Explore Data Geographically

Lesson Objectives

 After completing this unit, you’ll be able to:  

  • Describe how to use a geographical field to build a map.
  • Understand what kinds of questions maps can help you answer.

Mapping with Tableau

So far, you've built some great visualizations that allow you to analyze sales over time and by product, as well as to compare sales and profits across categories. After examining product sales and profitability in the South region, you decide to look for trends and patterns in that area.

Since you’re looking at geographic data, you have the option to build a map view. Map views are great for displaying and analyzing this kind of geographic information.

Geographic Roles

Tableau recognizes a lot of common geographic data, such as state and city names. When Tableau recognizes this type of data, it automatically assigns fields appropriate geographic roles, so they become geographic fields.

Geographic fields have globe icons Geocode indicatornext to them in the Data pane. If a field is assigned a geographic role, Tableau automatically creates a map view when you add it to the sheet. If Tableau doesn't recognize your data as geographic, you can manually assign a geographic role to each of the relevant fields as mentioned in Data Connection in Tableau Desktop.

There are many geographic roles to choose from. Here is just a sample.

  • Airport
  • Area Code
  • City
  • Congressional District
  • Country/Region
  • County
  • State/Province
  • ZIP Code/Postcode

When your data has a geographic field, several things happen.

  • The field gets added to a Marks card. In the case of a data set that has state and country in hierarchical order, both fields are added.
  • Tableau automatically creates a map visualization with Latitude and Longitude in the Columns and Rows shelves. You can think of latitude and longitude as X and Y fields. They’re essential anytime you want to create a map view, because each location in your data is assigned a latitudinal and longitudinal value. Sometimes the latitude and longitude fields are generated by Tableau. Other times, you might have to manually include them in your data. 

Build a Map View to Answer Geographic Questions

You might use a map to help answer questions such as, Which regions in the US have the highest obesity rates? Or, Which states have the most coffee shops? Or, Which states have the most sales and profits in the South region?

Look at this map view with Country and States.

Basic map view showing the US with a mark on each state

In this example, there is a mark for each of the 48 contiguous states in the US (The Superstore data set doesn’t include Alaska and Hawaii.)

Notice that the Country field is also added to the view. This happens because the geographic fields in Superstore are part of a hierarchy. Each level in the hierarchy is added as a level of detail, like layers of an onion.

Focus the Map View

Most times, a simple map view is not enough. You need to add a focus, like:

  • Region.
  • Marks to indicate value.
  • Color to differentiate between higher and lower performing areas.

This is all possible. Let’s check it out!

Build a Map View

In this simulation, you build a symbol map to show geographic distributions of data in your data set. You use your CompanyOrders dataset to create a map that shows which US states had the most sales and profit.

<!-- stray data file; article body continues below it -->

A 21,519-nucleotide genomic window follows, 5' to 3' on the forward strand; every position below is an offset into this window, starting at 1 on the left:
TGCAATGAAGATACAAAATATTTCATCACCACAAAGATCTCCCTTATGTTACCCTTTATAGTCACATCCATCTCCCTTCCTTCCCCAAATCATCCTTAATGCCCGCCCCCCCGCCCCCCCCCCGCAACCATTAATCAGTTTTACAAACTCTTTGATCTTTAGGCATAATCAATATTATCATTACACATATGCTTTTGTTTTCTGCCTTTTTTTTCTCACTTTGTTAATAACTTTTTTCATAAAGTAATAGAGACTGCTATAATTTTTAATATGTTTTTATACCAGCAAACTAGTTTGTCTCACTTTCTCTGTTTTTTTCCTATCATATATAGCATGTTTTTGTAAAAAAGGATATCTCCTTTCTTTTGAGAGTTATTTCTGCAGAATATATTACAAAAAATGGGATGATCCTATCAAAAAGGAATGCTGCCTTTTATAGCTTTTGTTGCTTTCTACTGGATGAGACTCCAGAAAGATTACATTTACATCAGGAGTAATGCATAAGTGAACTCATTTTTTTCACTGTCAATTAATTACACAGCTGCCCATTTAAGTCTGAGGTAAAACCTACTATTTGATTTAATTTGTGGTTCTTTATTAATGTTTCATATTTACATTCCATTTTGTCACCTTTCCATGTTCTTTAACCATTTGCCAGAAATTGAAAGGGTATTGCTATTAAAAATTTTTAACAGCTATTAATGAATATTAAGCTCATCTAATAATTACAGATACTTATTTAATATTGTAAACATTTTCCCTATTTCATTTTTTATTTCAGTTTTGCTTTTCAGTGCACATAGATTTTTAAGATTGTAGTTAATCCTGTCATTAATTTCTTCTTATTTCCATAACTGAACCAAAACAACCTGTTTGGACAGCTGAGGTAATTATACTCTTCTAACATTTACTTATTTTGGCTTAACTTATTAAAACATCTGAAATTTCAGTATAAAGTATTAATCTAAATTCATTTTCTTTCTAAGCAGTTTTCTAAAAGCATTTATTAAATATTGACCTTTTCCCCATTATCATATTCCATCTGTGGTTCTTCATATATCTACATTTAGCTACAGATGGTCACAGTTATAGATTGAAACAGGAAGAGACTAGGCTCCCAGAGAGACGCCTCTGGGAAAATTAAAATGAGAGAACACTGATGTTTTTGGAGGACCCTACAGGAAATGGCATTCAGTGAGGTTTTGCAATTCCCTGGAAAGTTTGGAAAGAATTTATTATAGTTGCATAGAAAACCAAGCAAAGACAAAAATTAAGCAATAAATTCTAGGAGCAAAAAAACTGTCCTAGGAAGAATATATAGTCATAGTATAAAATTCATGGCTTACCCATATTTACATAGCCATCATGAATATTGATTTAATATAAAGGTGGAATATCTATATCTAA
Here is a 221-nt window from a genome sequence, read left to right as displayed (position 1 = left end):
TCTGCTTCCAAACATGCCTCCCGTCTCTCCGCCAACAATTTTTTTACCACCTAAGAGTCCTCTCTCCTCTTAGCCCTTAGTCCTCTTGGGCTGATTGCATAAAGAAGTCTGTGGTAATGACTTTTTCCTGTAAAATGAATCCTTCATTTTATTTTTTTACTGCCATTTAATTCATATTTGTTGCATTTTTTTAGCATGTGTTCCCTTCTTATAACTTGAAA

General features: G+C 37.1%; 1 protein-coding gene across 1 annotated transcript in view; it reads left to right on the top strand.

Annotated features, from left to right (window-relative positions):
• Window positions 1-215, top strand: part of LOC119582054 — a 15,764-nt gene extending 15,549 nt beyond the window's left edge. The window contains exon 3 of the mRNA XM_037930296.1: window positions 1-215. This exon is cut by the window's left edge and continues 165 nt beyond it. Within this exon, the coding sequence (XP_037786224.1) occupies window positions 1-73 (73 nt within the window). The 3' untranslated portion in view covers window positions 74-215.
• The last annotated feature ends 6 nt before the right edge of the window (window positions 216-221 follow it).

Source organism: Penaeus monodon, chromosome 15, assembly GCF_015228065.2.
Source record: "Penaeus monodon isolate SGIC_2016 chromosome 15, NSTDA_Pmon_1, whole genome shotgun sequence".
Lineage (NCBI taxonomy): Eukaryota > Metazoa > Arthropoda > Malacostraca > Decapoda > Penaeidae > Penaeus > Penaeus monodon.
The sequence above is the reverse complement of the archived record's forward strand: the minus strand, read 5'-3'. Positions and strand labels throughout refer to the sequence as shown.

1. Launch Trailhead Simulator.
  2. Ensure you’re in the Build a Map View simulation.
  3. Click Begin.
  4. In the open worksheet, drag State into the view. Tableau generates the latitude and longitude fields on Columns and Rows since the State field was geocoded. Now that you have generated a map, check which US states had the most sales.
  5. Drag Sales to Size on the Marks card.
  6. Increase the size of the circles so it’s easier to see which states had the most Sales. Click Size on the Marks card.
  7. Click the slider to get the desired size.  Notice that the size of the marks has increased. A symbol map is perfect here because the circles in the view standardize how the data is shown, and you don’t get a biased view of sales based on the relative size of the states. Instead, you are focusing on the size of each circle. It’s not a good idea to put a measure with potentially negative values on Size, because it’s not immediately clear whether a mark with a negative number is positive or negative.
  8. Click anywhere to continue.
  9. Drag Profit to Color on the Marks card.
  10. You want the marks to be more prominent by adding a border around them. Click Color on the Marks card.
  11. Next, click the Border dropdown.
  12. Select Black. This makes the circles stand out more from the gray map image. Notice that all the marks now have a distinct border around them.
  13. Click anywhere to continue. You can also adjust the background settings on your map.
  14. Click Map from the application menu, then click Background Maps.
  15. Select Normal. Notice how the view changes.
  16. Click Map again, then click Map Layers. The Map Layers pane appear on the left panel.
  17. Deselect Land Cover.
  18. Select Coastline.  You can see how the map view changes with each selection.
  19. Click Home to restart the activity or Exit to continue.

You just created a symbol map that shows which US states had the most sales and profit. You used both size and color, and applied formatting techniques. Remember that symbol maps are useful here because the circles in the view standardize how the data is shown, and you don’t get a biased view of sales based on the relative size of the states.

In this module, you learned how to create a line chart, bar chart, scatter plot, and map using Tableau Desktop. Those are just a handful of the visualizations you can build with Tableau.

Resources 

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